Career / Style & Decor

A Career Stylist On 8 Things You Need To Build The Perfect Capsule Work Wardrobe (With What You Already Own)

By Thursday, April 08, 2021

In light of TFD’s upcoming Spring Refresh, we’re spotlighting a few of our amazing panelists and tapping into some of their expertise on how to better apply their tips to our everyday lives. Today, we’re featuring Nkechi, CEO of Corporate Curly; a career-centric blog that focuses on sharing unconventional workwear fashion for the office, while displaying natural hairstyles for the professional workspace. Through her site, Nkechi lends her professional expertise, many of which is inspired through her own personal experiences.

Ultimately, Nkechi’s goal is to push the boundaries on corporate fashion, hairstyles, and inclusion in the workplace.

Check out her interview below.
1. Your bio says you’re an “HR Professional who is pushing the bounds on corporate fashion and hairstyles.” For those who may not understand the significance (and necessity) of redefining the narrative of “professional hair,” as it pertains to women of color and their natural texture, please elaborate on why this matters, especially in 2021?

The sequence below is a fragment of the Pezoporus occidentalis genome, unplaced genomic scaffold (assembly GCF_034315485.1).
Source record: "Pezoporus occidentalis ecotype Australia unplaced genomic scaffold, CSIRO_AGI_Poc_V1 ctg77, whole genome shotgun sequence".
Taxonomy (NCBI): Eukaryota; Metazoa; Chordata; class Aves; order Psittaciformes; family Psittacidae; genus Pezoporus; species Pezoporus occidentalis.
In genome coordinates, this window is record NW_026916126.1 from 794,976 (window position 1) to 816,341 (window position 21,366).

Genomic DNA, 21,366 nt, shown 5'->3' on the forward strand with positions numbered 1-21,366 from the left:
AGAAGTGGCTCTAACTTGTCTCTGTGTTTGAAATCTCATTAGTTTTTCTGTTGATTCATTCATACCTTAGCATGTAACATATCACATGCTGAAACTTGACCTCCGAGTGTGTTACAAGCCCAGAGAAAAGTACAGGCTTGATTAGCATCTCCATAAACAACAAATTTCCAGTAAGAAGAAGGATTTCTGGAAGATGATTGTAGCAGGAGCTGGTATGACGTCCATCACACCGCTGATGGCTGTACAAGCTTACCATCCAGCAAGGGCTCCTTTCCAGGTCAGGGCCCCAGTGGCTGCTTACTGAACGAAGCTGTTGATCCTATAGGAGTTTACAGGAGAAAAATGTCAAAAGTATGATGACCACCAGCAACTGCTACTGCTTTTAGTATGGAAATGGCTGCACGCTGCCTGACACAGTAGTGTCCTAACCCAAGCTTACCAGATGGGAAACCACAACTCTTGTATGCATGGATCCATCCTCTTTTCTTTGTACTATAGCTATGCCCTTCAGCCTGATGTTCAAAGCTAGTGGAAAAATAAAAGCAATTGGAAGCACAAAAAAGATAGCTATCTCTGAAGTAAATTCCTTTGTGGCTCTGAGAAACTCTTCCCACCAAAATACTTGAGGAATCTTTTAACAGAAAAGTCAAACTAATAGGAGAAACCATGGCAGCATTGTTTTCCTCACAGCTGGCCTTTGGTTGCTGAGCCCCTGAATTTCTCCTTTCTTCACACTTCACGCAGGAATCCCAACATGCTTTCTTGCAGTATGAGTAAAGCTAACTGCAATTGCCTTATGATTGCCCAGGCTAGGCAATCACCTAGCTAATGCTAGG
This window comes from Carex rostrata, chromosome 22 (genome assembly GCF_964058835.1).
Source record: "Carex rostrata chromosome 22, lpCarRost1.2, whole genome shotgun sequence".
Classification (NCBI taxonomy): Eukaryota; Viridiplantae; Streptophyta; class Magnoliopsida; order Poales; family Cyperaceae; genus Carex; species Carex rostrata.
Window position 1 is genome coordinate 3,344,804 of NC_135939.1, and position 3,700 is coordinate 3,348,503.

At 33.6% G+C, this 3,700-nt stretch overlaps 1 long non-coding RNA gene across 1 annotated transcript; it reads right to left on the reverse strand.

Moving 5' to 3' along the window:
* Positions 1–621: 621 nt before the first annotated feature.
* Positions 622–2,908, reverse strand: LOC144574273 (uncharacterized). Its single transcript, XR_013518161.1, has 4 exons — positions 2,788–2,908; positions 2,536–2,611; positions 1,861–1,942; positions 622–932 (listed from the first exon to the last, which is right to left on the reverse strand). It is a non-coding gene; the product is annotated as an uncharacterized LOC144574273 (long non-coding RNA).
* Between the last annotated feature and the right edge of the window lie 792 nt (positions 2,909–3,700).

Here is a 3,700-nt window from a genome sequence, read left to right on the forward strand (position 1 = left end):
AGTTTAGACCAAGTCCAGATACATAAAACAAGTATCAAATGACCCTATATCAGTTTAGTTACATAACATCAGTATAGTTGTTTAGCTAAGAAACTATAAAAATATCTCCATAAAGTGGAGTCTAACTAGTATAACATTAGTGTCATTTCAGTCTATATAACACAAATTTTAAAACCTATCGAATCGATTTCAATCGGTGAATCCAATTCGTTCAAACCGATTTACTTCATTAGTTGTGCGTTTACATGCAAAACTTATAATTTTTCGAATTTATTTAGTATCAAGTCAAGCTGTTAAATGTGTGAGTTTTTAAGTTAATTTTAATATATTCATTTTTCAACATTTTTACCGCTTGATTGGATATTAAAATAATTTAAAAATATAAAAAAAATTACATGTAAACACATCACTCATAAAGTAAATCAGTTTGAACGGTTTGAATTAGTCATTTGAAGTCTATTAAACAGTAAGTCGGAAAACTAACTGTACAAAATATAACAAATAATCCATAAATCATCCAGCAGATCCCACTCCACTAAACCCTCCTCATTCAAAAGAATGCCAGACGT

There’s an absolute need to redefine what professionalism looks like when it comes to natural hair and personal style too. For so many years, and till this day Corporate America was and is dominated by men, and people who don’t necessarily look like me. So my physical characteristics have never really been included in the idea of professionalism. For example, when Corporate America came to be in the late 1700s, the idea of professionalism was crafted by those who held power in corporate spaces at the time, which were white men. So a woman who wears bright colors and has a huge afro, was never constructed in the concept of professionalism. However, as this country’s representation shifts, and Corporate America’s landscape and workforce evolve. I also believe that the idea and “norms” of professionalism MUST shift with the changing times as well.

2. Can you recall a specific and/or defining moment in your own career and experiences that inspired you to start your company and help others?